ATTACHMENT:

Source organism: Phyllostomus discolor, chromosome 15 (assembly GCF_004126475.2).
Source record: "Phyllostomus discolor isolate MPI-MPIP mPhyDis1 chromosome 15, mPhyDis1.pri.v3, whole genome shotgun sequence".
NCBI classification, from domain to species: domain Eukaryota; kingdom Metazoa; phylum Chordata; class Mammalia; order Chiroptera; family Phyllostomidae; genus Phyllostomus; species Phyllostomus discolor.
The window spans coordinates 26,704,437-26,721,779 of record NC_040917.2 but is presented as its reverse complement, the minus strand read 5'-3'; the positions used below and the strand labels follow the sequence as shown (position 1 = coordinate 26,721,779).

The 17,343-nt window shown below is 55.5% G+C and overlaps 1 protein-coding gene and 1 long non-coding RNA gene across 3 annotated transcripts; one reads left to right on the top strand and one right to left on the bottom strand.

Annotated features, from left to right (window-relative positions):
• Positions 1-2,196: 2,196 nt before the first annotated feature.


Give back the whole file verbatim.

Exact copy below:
Source organism: Phyllostomus discolor, chromosome 15 (assembly GCF_004126475.2).
Source record: "Phyllostomus discolor isolate MPI-MPIP mPhyDis1 chromosome 15, mPhyDis1.pri.v3, whole genome shotgun sequence".
NCBI classification, from domain to species: domain Eukaryota; kingdom Metazoa; phylum Chordata; class Mammalia; order Chiroptera; family Phyllostomidae; genus Phyllostomus; species Phyllostomus discolor.
The window spans coordinates 26,704,437-26,721,779 of record NC_040917.2 but is presented as its reverse complement, the minus strand read 5'-3'; the positions used below and the strand labels follow the sequence as shown (position 1 = coordinate 26,721,779).

The 17,343-nt window shown below is 55.5% G+C and overlaps 1 protein-coding gene and 1 long non-coding RNA gene across 3 annotated transcripts; one reads left to right on the top strand and one right to left on the bottom strand.

Annotated features, from left to right (window-relative positions):
• Positions 1-2,196: 2,196 nt before the first annotated feature.